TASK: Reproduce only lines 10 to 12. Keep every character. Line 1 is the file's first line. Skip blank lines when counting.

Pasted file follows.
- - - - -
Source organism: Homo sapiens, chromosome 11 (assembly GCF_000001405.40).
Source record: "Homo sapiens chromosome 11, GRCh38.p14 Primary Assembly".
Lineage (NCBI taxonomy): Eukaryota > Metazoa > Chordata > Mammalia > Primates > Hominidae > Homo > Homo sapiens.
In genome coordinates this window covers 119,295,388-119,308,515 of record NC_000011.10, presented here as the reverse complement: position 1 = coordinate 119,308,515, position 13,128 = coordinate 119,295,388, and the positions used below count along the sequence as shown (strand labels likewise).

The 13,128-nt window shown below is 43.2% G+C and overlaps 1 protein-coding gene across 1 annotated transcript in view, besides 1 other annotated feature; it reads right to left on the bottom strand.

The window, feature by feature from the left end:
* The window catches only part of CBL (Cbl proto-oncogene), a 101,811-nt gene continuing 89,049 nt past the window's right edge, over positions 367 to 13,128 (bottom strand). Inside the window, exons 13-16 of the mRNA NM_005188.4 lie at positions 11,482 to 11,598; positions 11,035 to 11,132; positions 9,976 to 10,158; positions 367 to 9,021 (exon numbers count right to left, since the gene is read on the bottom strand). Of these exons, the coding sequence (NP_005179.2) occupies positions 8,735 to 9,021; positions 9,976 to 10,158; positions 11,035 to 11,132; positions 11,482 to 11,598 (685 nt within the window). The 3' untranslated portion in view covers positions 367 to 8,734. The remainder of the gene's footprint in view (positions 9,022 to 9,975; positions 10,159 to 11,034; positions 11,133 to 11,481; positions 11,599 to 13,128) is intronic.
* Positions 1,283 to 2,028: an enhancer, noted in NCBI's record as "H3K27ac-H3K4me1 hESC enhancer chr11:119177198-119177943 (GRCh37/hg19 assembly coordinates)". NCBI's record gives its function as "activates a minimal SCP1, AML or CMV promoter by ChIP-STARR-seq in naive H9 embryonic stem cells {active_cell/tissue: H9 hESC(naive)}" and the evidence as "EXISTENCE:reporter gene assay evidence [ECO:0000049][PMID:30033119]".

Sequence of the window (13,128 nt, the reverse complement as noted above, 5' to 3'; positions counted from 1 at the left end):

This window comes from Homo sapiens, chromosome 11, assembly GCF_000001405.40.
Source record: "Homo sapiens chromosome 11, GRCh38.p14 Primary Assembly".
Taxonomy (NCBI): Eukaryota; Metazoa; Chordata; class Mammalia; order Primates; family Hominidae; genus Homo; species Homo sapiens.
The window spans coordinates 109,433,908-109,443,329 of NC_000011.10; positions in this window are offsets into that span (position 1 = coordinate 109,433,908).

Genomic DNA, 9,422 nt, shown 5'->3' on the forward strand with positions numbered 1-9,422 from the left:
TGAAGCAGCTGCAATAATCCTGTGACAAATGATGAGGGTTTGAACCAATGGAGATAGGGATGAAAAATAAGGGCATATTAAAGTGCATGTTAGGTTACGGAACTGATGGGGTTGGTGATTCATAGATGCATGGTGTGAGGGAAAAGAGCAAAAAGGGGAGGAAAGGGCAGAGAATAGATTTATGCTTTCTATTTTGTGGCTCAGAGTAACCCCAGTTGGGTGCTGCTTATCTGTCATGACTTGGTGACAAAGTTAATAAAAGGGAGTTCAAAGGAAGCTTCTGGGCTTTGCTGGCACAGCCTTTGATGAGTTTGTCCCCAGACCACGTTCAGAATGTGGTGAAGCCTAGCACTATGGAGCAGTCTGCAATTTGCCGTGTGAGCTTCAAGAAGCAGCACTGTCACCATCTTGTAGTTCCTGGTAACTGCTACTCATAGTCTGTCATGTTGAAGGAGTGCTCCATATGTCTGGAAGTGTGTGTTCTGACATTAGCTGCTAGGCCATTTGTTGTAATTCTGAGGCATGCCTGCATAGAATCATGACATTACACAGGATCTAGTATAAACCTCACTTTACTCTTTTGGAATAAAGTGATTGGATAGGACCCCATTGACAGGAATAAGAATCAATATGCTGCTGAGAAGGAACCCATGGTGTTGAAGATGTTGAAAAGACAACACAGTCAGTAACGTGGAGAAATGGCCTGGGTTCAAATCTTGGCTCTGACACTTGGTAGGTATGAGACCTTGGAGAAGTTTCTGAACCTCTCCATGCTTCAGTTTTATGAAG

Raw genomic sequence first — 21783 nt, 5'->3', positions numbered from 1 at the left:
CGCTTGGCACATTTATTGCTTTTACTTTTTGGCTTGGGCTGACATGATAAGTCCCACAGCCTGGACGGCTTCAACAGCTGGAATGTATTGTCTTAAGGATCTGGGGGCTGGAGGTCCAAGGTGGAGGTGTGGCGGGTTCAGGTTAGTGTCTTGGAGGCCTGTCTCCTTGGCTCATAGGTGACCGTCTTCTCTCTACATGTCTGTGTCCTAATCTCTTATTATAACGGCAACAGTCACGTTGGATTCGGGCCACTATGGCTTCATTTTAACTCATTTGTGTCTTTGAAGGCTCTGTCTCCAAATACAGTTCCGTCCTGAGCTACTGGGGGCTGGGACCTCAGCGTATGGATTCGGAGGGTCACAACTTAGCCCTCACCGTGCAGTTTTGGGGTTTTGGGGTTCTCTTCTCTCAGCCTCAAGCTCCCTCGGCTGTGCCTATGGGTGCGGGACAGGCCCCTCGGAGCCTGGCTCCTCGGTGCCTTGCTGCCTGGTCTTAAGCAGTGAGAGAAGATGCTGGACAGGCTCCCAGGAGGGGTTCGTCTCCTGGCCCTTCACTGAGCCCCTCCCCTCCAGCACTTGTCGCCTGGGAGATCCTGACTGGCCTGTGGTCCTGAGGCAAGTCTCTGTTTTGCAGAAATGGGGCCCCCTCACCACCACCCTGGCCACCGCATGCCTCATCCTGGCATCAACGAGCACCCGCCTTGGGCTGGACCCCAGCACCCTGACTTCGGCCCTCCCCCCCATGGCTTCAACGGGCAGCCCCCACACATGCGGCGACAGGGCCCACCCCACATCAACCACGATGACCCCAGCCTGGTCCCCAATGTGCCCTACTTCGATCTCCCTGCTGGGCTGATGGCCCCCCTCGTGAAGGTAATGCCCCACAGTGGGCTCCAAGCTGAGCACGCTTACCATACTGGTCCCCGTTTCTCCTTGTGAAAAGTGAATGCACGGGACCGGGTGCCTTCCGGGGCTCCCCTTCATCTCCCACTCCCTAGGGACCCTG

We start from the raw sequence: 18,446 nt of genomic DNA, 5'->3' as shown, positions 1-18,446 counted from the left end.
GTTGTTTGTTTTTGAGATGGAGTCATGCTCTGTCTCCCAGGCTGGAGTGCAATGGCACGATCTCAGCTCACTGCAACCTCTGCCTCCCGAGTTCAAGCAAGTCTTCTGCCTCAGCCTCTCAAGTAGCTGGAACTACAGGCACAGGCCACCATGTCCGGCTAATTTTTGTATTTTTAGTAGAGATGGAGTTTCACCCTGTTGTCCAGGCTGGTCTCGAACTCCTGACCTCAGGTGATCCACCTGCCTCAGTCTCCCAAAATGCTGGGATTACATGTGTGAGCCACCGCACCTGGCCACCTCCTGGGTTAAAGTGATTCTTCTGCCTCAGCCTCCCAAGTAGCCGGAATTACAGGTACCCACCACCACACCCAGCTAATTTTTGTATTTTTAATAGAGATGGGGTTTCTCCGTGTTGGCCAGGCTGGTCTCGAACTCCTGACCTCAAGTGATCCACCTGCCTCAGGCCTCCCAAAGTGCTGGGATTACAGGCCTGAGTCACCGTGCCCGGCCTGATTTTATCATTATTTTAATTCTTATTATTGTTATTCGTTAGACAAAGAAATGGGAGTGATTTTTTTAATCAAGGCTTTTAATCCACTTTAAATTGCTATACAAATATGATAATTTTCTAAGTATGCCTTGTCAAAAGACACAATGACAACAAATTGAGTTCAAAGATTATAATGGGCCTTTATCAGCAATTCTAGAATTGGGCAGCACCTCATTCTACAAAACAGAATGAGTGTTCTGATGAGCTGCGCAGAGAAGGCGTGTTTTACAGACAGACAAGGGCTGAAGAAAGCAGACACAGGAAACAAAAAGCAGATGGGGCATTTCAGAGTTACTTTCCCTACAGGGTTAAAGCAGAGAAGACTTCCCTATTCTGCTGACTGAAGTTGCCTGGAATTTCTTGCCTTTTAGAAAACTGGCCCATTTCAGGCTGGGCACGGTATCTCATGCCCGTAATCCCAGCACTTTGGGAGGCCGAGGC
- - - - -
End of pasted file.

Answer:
This window comes from Homo sapiens, chromosome 11, assembly GCF_000001405.40.
Source record: "Homo sapiens chromosome 11, GRCh38.p14 Primary Assembly".
Taxonomy (NCBI): Eukaryota; Metazoa; Chordata; class Mammalia; order Primates; family Hominidae; genus Homo; species Homo sapiens.